Stone Age burial garment found in France was adorned with shells and deer teeth
Archaeologists have identified a burial garment from a Stone Age grave after new analyses have been carried out on a finding discovered in the 1970s.
|The partial remains of a man from 7,000 years ago was found wrapped in a jacket decorated with sea shells |
[Credit: Aurélie Zemour]
The body was buried in 4950-4800 BCE, in primary position, and it belonged to an adult man. Laboratory analyses have established that the man’s burial garment was decorated with sea shells and the teeth of red deer. The garment was probably a jacket or tunic.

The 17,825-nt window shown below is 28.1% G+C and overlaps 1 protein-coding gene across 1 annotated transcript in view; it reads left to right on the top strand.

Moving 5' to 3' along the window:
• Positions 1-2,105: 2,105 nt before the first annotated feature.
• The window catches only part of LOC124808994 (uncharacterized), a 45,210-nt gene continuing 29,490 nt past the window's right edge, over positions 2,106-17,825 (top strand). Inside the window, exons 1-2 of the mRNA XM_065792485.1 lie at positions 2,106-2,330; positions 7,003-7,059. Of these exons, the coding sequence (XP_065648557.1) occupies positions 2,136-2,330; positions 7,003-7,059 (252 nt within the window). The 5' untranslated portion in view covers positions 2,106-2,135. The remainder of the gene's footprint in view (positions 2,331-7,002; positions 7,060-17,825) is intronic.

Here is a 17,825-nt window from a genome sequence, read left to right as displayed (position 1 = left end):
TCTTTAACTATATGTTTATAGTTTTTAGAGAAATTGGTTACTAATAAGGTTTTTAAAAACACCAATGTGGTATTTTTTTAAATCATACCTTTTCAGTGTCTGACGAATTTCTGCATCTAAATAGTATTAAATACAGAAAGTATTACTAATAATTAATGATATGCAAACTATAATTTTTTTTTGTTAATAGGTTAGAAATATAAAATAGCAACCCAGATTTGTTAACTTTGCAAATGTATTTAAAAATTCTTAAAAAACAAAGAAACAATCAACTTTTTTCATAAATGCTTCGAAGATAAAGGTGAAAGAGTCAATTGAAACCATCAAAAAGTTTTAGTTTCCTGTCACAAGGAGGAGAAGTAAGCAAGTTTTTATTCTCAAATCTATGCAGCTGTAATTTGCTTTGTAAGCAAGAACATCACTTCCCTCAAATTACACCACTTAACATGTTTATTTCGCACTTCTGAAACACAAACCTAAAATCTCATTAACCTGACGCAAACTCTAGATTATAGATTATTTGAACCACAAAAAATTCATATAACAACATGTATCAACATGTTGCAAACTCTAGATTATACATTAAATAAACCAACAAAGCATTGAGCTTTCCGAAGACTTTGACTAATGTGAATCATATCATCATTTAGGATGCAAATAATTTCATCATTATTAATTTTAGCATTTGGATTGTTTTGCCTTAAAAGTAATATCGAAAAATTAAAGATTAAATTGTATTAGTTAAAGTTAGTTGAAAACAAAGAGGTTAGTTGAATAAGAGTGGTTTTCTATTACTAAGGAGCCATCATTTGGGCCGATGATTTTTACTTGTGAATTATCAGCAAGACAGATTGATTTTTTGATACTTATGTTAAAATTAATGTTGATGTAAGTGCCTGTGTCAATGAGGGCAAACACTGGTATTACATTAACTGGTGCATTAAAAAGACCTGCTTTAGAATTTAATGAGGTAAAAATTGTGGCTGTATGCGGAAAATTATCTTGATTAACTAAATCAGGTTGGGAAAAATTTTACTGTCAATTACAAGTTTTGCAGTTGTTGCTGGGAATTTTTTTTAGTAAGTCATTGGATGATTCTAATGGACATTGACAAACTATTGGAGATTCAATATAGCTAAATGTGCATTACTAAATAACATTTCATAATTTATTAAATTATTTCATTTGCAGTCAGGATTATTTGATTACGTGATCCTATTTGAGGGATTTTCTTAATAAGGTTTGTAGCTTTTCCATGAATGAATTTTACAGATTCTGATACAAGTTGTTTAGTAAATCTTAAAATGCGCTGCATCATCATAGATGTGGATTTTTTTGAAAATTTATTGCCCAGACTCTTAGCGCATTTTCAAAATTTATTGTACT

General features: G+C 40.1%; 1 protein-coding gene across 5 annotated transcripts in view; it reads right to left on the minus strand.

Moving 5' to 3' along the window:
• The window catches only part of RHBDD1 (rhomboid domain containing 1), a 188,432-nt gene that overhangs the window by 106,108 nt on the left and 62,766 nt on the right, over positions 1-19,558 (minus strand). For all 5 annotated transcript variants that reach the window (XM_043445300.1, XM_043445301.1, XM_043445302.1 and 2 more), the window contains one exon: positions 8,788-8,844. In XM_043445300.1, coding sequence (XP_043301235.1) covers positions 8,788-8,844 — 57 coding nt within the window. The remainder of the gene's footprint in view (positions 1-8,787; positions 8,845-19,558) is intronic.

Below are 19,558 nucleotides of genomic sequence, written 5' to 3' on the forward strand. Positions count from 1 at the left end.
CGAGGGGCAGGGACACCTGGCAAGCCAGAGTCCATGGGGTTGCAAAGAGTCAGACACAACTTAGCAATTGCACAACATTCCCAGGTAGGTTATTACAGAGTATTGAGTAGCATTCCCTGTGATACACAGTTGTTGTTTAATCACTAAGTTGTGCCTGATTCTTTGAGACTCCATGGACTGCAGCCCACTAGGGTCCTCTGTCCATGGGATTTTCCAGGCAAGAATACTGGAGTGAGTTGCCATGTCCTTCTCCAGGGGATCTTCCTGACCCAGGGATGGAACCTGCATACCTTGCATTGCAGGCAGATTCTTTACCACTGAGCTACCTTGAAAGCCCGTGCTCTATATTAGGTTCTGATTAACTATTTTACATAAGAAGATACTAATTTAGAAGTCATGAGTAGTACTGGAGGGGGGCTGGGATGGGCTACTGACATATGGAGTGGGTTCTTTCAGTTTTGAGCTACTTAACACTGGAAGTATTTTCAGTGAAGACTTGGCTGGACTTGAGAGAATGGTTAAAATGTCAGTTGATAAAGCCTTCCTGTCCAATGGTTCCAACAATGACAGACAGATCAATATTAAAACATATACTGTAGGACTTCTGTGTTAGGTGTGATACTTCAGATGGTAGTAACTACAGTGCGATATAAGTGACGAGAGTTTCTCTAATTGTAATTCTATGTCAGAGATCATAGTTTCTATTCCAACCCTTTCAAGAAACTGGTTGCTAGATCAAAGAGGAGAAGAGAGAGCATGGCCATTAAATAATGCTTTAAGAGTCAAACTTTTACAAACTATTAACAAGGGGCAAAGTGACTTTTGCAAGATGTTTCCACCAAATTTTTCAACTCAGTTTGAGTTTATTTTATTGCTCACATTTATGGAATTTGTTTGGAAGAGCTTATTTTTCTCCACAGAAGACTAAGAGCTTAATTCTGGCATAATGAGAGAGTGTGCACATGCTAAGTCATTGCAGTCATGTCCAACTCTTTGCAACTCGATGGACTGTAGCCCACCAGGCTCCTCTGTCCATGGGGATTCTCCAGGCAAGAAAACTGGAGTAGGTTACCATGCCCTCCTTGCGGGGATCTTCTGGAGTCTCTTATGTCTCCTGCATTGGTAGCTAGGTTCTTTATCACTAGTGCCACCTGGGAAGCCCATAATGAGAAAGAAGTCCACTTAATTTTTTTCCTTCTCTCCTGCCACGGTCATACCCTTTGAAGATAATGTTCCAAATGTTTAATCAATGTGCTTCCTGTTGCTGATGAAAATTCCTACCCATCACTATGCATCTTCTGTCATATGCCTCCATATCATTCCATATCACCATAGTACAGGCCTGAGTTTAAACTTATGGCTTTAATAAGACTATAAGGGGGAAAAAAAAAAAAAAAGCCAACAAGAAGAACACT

|The conical shells were sewn onto the jacket, which has now decayed, in intricate rows in an alternating pattern, |
with shells facing either up or down [Credit: Aurélie Zemour]
Although a reconstruction of the garment was performed by researchers, the skull, hands and legs of the body are not saved, probably due to later construction and digging at the site.
The study was published in the Journal of Field Archaeology.
Source: Archaiologia Online [March 10, 2017]